Nigeria’s headline inflation rate quickened to a new 18-year high of 25.80 percent in August 2023 owing to higher food prices and foreign exchange.
According to the latest Consumer Price Index report by National Bureau Statistics (NBS) on Friday, the inflation rate rose for the eighth straight month to 25.80 percent from 24.08 percent in the previous month.
A breakdown of the data shows that food and non-alcoholic beverages contributed the most (13.36 percent) followed by housing water, electricity, gas and other fuel (4.32 percent), clothing and footwear (1.97 percent), transport (1.68 percent), furnishings and household equipment and maintenance (1.30 percent) and education (1.02 percent).
Others are health (0.78 percent), miscellaneous goods and services (0.43 percent), restaurants and hotels (0.31 percent), alcoholic beverages, tobacco and kola (0.28 percent), recreation and culture (0.18 percent) and communication (0.18 percent).
Razia Khan, chief economist of Standard Chartered Bank of Nigeria, said much of the pre-existing pressure on the inflation figure came from Nigeria’s monetary policy stance in the months that preceded this outcome, and the continued naira depreciation on the parallel market.
“The inflation data in our view reflects only in part the lifting of the subsidy, and there is only one tried and tested way to end the depreciation on the parallel market: tighten monetary policy and allow price discovery on the official FX market. Nigeria’s inflation rate speaks to the urgency of doing so,” Khan said.
The World Bank said in June that inflation pushed an estimated four million more Nigerians into poverty in the first five months of this year.
Analysts at CSL Stockbrokers said in a recent note that since February 2022, Nigeria’s consumer price index has stayed elevated due to several factors such as food shortages, increases in energy cost, multiple currency devaluations, trade restrictions and a few others.
The NBS report also revealed that food inflation, which constitutes 50 percent of the inflation rate, rose to 29.34 percent in August, the highest in 18 years from 26.98 percent in July.
The food inflation rate was also 6.22 percentage points higher compared to the rate recorded in August last year (23.12 percent).
“The rise in the food inflation on a year-on-year basis was caused by increases in prices of oil and fat, bread and cereals, fish, fruit, meat, vegetables and potatoes, yam and other tubers, milk, cheese and eggs,” the NBS said.
Unsurprisingly, food prices increased on the underlying factors such as the pass-through effect of elevated Petrol Motor Spirit prices on food prices, higher input costs and conflicts in the Northern region of the country – remain intact, according to analysts at Cordros Securities.
“Coupled with the above, the closure of the Niger Republic border in early August exerted fresh pressures on the food basket amid the lean season in food-producing states. Consequently, pressures were significant in the farm produce and processed food sub-baskets,” they said in a note on Friday.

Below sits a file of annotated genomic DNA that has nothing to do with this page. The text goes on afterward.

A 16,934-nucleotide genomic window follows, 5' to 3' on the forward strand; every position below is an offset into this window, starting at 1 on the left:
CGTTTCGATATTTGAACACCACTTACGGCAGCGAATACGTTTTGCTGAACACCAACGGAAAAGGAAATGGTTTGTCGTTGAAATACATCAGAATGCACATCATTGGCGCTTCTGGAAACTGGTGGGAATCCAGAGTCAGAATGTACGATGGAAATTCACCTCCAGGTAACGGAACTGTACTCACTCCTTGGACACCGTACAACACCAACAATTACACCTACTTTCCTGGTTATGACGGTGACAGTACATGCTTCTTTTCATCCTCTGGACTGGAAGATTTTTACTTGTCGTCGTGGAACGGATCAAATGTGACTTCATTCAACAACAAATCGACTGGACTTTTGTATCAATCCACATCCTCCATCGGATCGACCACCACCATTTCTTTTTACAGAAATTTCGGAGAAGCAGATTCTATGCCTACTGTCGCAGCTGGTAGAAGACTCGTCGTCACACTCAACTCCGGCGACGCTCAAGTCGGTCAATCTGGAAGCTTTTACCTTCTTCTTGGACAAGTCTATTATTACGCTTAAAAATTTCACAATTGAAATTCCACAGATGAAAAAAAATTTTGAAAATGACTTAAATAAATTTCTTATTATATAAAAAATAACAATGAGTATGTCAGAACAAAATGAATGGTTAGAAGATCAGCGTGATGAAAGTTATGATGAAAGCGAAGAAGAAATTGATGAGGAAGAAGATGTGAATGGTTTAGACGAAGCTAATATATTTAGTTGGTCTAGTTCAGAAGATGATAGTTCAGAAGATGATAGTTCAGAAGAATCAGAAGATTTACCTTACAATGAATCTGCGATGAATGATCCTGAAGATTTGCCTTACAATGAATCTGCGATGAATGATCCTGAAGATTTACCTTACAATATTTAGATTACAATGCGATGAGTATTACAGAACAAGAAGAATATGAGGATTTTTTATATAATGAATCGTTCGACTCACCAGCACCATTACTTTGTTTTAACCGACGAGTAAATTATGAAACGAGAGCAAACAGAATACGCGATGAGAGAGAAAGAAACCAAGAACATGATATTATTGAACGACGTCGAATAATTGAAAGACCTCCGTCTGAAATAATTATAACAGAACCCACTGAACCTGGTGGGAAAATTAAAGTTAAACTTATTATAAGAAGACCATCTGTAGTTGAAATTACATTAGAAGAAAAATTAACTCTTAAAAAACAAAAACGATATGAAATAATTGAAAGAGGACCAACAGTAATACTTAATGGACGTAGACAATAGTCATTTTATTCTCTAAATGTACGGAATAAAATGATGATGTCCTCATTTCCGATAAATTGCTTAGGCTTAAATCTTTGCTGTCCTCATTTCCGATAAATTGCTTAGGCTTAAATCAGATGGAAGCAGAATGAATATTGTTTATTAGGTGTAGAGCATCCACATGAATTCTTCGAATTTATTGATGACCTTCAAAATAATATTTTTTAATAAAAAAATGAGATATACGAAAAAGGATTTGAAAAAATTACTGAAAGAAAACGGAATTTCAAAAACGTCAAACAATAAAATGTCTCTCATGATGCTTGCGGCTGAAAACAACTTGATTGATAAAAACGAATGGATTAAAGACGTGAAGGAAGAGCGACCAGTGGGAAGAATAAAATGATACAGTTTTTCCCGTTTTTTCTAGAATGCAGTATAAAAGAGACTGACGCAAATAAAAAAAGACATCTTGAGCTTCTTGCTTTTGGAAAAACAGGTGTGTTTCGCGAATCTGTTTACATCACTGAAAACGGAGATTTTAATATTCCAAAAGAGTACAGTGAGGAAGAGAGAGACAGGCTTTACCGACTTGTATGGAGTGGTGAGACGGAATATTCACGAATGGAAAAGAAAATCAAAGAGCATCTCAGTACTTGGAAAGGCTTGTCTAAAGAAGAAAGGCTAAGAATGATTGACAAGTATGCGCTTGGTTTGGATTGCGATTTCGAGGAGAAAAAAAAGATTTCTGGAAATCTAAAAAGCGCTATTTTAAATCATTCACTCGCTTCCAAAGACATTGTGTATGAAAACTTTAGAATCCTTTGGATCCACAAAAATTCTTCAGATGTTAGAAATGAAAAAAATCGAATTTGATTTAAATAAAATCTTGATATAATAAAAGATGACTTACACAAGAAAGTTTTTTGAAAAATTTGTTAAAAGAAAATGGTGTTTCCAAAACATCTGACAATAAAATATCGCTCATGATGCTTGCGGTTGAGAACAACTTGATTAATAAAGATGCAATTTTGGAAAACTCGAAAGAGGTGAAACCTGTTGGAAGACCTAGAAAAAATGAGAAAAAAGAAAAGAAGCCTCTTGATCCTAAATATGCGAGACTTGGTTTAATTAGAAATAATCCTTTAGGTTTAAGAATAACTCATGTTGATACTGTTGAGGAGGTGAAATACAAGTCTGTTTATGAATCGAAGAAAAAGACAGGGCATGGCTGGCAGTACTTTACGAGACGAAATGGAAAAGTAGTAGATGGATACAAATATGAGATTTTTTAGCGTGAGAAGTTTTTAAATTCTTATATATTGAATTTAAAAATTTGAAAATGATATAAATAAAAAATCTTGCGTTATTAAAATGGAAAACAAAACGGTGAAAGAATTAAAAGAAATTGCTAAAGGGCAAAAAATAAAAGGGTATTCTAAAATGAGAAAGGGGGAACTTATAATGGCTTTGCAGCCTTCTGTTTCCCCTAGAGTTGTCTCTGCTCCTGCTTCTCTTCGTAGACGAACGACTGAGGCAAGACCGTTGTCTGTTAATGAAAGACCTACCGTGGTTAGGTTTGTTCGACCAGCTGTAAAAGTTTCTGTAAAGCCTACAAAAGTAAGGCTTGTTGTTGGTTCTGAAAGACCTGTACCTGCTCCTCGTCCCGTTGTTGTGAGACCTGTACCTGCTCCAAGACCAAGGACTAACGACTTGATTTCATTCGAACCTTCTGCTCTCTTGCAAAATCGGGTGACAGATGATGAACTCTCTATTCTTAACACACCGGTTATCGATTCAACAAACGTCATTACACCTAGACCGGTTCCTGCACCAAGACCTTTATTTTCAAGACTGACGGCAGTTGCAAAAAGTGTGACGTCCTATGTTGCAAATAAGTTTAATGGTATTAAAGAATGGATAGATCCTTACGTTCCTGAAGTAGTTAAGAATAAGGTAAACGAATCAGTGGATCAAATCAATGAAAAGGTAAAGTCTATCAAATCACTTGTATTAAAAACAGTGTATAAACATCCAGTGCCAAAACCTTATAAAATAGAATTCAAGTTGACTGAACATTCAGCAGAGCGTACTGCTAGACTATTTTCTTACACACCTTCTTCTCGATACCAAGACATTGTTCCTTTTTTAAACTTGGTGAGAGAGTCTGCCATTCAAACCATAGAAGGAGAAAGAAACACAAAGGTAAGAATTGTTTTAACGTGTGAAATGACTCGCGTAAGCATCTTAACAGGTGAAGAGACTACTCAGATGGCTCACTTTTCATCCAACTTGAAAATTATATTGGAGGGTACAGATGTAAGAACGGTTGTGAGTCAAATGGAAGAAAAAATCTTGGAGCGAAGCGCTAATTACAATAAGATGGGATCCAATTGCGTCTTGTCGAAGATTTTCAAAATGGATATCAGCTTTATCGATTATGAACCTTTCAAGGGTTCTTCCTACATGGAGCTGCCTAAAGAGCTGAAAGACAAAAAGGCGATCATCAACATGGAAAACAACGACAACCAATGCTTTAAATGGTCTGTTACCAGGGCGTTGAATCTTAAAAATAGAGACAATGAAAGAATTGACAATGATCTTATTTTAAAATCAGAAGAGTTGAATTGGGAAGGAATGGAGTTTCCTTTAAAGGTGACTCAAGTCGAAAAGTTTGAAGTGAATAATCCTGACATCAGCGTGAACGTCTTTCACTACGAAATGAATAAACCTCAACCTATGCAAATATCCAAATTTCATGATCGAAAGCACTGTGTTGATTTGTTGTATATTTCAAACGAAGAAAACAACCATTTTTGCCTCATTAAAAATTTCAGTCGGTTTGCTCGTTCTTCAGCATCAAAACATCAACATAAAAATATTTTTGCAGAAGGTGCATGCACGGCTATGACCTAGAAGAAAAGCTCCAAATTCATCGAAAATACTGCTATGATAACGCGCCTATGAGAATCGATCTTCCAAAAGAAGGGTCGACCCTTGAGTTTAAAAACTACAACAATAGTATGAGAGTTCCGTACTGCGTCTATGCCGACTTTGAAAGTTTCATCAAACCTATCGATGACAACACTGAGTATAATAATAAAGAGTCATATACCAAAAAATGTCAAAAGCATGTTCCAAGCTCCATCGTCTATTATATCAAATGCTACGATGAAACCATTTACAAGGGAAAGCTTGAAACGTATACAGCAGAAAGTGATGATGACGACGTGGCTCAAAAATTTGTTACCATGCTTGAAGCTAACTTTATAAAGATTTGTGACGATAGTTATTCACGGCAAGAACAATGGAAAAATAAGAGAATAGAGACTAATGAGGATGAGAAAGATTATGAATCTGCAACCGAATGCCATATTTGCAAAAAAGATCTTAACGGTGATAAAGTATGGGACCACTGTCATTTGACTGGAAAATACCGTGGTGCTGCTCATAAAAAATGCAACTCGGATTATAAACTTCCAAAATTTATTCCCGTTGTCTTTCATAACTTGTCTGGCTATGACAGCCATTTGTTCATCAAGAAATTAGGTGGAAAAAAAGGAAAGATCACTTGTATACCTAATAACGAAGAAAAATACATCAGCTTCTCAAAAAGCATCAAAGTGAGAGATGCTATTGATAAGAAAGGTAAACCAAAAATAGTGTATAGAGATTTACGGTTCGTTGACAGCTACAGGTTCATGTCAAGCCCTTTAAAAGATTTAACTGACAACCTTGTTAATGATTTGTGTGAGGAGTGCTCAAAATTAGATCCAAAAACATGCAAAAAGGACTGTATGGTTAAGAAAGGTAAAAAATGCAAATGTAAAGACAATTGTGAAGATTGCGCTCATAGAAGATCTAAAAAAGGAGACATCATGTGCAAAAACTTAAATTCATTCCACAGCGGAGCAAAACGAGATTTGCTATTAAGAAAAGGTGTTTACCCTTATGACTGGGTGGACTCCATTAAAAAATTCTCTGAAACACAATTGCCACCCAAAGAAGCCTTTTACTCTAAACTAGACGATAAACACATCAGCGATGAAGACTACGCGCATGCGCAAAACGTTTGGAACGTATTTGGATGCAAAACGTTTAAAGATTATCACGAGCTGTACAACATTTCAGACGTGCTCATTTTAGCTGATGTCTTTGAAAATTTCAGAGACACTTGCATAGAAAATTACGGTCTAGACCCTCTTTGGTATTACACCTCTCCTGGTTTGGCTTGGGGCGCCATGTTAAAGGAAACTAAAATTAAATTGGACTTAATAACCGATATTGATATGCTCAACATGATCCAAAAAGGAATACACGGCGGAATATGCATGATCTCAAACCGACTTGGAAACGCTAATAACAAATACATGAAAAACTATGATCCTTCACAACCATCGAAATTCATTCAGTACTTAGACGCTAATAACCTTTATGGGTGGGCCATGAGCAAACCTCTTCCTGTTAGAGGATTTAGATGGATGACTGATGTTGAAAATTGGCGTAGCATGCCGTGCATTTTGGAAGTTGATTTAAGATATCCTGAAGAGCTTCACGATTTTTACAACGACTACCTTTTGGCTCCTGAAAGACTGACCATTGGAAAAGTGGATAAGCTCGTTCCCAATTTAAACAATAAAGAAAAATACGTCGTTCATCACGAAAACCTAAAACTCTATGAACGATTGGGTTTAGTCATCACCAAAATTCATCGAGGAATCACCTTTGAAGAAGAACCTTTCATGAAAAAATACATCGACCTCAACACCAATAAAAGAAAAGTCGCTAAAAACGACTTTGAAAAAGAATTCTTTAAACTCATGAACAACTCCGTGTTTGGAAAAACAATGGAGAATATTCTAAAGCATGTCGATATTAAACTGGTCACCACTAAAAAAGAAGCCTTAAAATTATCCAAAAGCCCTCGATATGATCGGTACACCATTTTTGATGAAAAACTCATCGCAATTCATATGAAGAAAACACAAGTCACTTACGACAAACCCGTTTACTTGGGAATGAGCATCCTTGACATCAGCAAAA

Core inflation, which excludes the prices of volatile agricultural produce and energy, stood at 21.15 percent in August on a year-on-year basis, up by 4.03 percent when compared to the 17.12 percent recorded in the same period of 2022.
The Federal Government reforms such as the removal of petrol subsidy and naira devaluation, implemented in the second quarter of the year, surged the cost of living of cash-strapped consumers.
The removal of the fuel subsidy tripled the petrol price to N617 from N184, causing public transportation providers such as buses, tricycles and motorcycles to raise transportation fares.
On June 14, 2023, the Central Bank of Nigeria merged all foreign exchange markets into the Investors and Exporters window and reintroduced the willing buyer, willing seller model.
As a result, the official exchange rate increased from N463.38/$ to N747.8/$ as of September 4.
However, the reform has only widened the spread between the official and parallel market rates, as the naira has depreciated by 61.4 percent against the dollar since the float.
On September 4, the naira exchanged for 747.87 per dollar at the I&E window, up from 463.38/$ on June 13. Meanwhile, at the parallel market, the naira depreciated by 20.1 percent to 917/$ on September 4 from 762/$ in June.
“Prominent among these factors are naira depreciation, higher logistics costs, money supply growth and cost-push factors. In July and August, the naira swung between N775/$ and N955/$ at the parallel market,” analysts at Financial Derivatives Company Limited, led by economist Bismarck Rewane, said in their latest economic bulletin.
They added that the pass-through effect of a weak currency on domestic prices remains potent. “Notable among the commodities that have high import contents are wheat, sugar, rice and dairy products.”